CARAWAY SEED CAKE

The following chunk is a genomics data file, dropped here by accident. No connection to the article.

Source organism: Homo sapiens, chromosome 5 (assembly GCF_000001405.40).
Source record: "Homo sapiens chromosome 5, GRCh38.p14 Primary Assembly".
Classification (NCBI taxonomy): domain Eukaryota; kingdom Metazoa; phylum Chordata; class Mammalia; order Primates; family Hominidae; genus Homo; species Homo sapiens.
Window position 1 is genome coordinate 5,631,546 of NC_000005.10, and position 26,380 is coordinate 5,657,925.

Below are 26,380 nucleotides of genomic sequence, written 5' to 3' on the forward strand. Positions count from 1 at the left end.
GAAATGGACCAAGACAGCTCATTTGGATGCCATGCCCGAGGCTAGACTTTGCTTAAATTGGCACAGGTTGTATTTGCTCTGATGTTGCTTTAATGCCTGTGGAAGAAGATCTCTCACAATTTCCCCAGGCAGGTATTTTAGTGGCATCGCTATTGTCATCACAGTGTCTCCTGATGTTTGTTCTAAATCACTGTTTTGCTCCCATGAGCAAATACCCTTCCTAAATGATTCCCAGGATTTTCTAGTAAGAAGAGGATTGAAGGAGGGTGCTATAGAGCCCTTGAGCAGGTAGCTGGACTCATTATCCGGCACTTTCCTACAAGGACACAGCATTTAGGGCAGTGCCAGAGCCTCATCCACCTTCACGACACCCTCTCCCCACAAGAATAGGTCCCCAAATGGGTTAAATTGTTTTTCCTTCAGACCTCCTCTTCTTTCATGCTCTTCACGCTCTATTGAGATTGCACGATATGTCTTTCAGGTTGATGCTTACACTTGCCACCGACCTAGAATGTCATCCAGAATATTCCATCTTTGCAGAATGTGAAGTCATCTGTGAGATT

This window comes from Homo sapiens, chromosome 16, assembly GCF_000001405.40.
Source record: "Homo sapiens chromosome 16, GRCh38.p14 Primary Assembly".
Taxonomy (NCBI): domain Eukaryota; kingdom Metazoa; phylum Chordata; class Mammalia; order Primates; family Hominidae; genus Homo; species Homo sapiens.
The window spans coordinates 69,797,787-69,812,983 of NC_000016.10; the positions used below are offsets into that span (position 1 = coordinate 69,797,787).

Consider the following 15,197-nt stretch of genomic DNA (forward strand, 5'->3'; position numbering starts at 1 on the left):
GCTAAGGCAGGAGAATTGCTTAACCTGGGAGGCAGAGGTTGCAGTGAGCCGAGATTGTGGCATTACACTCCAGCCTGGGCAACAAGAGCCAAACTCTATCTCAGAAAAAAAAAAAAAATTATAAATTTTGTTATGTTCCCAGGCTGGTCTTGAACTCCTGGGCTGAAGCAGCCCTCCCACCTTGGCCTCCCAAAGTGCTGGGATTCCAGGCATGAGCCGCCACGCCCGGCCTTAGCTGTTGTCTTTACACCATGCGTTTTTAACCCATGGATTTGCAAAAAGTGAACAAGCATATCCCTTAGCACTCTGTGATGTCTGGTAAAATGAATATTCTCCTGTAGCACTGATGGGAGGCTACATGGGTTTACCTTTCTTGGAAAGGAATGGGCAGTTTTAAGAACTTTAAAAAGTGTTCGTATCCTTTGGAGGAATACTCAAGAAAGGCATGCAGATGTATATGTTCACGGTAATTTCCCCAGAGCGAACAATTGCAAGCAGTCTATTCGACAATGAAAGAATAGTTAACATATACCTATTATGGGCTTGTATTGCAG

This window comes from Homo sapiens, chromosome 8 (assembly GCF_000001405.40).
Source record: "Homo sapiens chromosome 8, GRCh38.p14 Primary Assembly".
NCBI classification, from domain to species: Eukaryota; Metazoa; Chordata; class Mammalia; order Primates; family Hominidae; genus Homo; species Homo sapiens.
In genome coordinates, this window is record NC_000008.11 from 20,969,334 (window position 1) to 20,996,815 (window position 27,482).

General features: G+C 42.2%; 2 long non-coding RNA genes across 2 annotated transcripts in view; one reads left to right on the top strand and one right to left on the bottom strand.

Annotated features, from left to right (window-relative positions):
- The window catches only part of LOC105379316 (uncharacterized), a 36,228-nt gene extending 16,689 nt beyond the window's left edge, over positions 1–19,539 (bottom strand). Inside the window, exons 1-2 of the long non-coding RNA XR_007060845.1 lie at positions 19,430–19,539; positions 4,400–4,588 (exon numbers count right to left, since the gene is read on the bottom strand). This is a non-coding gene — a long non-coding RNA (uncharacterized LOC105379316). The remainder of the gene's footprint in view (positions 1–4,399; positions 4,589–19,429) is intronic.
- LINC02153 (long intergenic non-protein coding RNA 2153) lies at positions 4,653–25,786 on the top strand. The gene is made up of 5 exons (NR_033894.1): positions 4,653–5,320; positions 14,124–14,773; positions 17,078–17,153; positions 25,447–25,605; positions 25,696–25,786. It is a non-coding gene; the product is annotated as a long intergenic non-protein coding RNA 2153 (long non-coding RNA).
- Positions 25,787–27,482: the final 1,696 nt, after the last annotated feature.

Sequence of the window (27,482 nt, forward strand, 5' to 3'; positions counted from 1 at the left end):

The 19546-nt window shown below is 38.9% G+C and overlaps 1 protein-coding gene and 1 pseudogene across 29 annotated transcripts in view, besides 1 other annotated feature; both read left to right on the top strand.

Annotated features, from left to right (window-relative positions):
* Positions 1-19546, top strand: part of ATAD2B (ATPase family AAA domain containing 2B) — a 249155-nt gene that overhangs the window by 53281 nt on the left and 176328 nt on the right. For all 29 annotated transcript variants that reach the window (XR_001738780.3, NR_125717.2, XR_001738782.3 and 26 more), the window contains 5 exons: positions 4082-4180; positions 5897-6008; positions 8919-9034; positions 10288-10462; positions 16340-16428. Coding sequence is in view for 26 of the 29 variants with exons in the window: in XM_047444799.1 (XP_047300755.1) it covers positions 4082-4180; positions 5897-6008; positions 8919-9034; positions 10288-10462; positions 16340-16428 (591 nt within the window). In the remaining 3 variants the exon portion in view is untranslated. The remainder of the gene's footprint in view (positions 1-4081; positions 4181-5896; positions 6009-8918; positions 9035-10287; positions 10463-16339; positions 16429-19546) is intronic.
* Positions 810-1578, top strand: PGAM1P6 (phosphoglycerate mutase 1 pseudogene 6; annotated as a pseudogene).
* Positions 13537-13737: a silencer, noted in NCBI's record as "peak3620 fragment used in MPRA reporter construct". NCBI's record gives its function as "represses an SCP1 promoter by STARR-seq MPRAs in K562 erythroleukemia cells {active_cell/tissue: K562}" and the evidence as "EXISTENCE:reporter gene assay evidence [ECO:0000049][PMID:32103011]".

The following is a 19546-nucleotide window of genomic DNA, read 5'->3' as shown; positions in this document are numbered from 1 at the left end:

This is my favourite kind of cake — simple, humble and special all at the same time. It is one from my childhood, recreated from fragments of sense memories, an old butter cake recipe from Mum and from how it looked in the tin. I may have this wrong, but I think my sisters hated it and I loved it, or at least I told everyone I did, and therefore fancied myself as quite sophisticated! It is made by hand creaming the butter and sugar — I can’t explain why it should make such a difference, but every time I take the time to make a cake this way I remind myself why it is utterly worth the effort. Start this cake a few hours before you’d like to eat it and ensure all the ingredients are at room temperature. softened butter, to grease 250g unsalted butttter, at room temperature 1 cup raw caster sugar 1 teaspoon caraway seeds or to taste 4 extra-large eggs, at room temperature 1⅔ cups self-raising flflour, sifted pinch of fifinely ground sea salt ½ cup milk Preheat oven to 175°C. Grease a 24cm square cake pan with softened butter. Line base and sides with baking paper, then grease with butter. (This will give the cake a lovely caramelised crust.) Place butter and sugar in a heavy mixing bowl. Using a butter knife, cut butter into tiny pieces, then set aside until butter is soft. (I remember this stage taking hours. Mum would leave the bowl and knife on the kitchen counter in the weak Blue Mountains sun or next to the wood stove, and mix and cut a little more every time she passed.) Add caraway seeds. Using a large wooden spoon, beat butter and sugar thoroughly until very pale and flfluffffy. Add eggs, 1 at a time, beating thoroughly after each addition. Sift flflour and salt over butter mixture and mix gently but thoroughly until combined. Gradually add milk and gently mix until combined. Spoon into prepared pan and spread evenly. Bake for 30 minutes or until golden brown and a skewer inserted into centre of cake comes out clean. Cool in pan for 5 minutes, then turn onto a wire rack. Serve just as it is so as not to lose flflavour and fragrance of caraway, and taste and crunchy texture of crust.